Experiencing an entire day without a mild level of anxiety has become a rare occurrence. Ignited by the slightest thought—whether I’m comparing my success to someone else’s, or simply checking the time as I rush off to work in a hurry—somehow, something always manages to creep in and take over.
I can pinpoint the moment when my anxiety transitioned from a “normal” level (background noise) to what it is today (a swarm of bees that never quit buzzing around my head).
On the morning of December 27, 2004, my entire family woke up and ate breakfast together. We were all going to spend the day with my grandfather refurbishing the basement; it was going to be a new room for me.
After several hours of mounting studs, hanging sheetrock and preparing the walls for painting, my grandfather turned to me and asked if I was hungry, and wanted to take a break for lunch. I uttered a simple “sure” and we started for the stairs. We parted ways at the top, I went to the bathroom and he went to the computer to play solitaire before we ate.
When I exited the bathroom, I knew something was wrong. The energy in the house felt shifted and skewed. Consumed by a lightheadedness, I staggered toward the living room. Everything resembled a funhouse, my vision and movements slowing to a crawl. My father and aunt were kneeling next to a human-shaped mass. No matter how much I tensed my body and wished the scene before me away, I couldn’t alter the reality that my grandfather had, in fact, died.
From that moment on, I began to experience a flare in my mood and stability. A darkness hovered nearly everyday, but I attempted to mask it with wisecracks and sarcasm. This emotional barrier provided a temporary fix lasting long enough to get to the end of the year…until I lost my aunt and then a best friend soon after.
It was late December, my band was set to perform at 7 P.M. at the Hamilton Street Cafe, —the only venue that didn’t charge us to perform or attend. Earlier that afternoon I had been “let go” from my job, and was looking forward to the distraction of performing. In the hours before, as we watched the other bands play, a low thunder rumbled beneath my surface; I attempted to brush it off as pre-show jitters.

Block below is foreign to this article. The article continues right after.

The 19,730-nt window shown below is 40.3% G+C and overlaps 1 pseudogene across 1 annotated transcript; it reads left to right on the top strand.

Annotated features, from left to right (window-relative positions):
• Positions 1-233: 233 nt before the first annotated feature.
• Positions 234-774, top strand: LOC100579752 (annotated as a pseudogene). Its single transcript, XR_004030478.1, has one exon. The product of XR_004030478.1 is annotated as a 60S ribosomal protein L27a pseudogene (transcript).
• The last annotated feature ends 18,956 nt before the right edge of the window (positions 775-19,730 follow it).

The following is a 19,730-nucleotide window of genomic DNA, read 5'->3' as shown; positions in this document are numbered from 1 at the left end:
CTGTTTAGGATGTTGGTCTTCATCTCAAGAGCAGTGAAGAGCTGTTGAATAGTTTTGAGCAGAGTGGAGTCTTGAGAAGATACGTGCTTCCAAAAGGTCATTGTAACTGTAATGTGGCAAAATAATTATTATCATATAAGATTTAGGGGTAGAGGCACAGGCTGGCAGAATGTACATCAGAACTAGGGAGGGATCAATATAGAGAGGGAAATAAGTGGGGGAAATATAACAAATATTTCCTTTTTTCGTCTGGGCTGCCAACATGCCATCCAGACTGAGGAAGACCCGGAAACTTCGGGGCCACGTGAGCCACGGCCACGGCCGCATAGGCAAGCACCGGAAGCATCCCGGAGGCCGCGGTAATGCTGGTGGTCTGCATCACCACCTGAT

As we struck the final chords of our set, and the last lyric closed out, a heat washed over me unlike anything I had ever experienced. Then came a dizziness that was similar to being stuck in the center of a tornado before it vanishes, leaving nothing but destruction and devastation in its path. I attempted to stabilize myself by placing my hands onto my half stack. My throat threatened to close, so I grabbed a bottle of water, flicked the cap off and poured it into my mouth—a final effort to slow what I thought would be the silent ending to my life.
I swallowed the water down in tiny increments, stopping to check that the bottle was actually filled with water and not gravel because of how difficult it was to swallow. I looked over at my friend, the lead singer, and made motions for him to take my equipment home with him. I moved to step down from the stage, and suddenly another tornado of fierce nausea whipped through. With intense haste, I apologized and excused myself before sneaking out an exit door. The cool air outside of the venue brought relief to my smoldering skin, and soon, I was able to take deeper breaths—magically avoiding what felt like dying.
It took several more times of experiencing this—one time where I momentarily blacked out—before realizing that I was having anxiety attacks. Unsure of how to proceed, and not wanting to alarm my family, I sought out the help of a therapist. It wasn’t as though I could put a band-aid on as I would with a cut, or take a pill to relieve the symptoms of a cold. This was uncharted territory. The only option I could think of was to seek out a therapist and hope that they might be able to provide a solution to my crippling problem.
With some research, I found a woman well versed in meditation and metaphysical healing. For the next few months, I learned about breathing techniques, methods to clear my mind, and how to put a daily meditation into practice. It was with these tools that I’d finally be able to suppress the impact of my anxiety, and actually go back to enjoying life and not living in fear of this terrible, yet invisible beast rearing its wrath.
So to those finding themselves shellshocked by an unexpected bout of anxiety, know that it does not have to stay this way. You do not have to cower in fear. You do not have to continue living in anticipation and worry of when and where the next panic attack might strike. You are capable of helping yourself with the aid of others. Whether it’s through medication or meditation, you can find a way to breathe easier.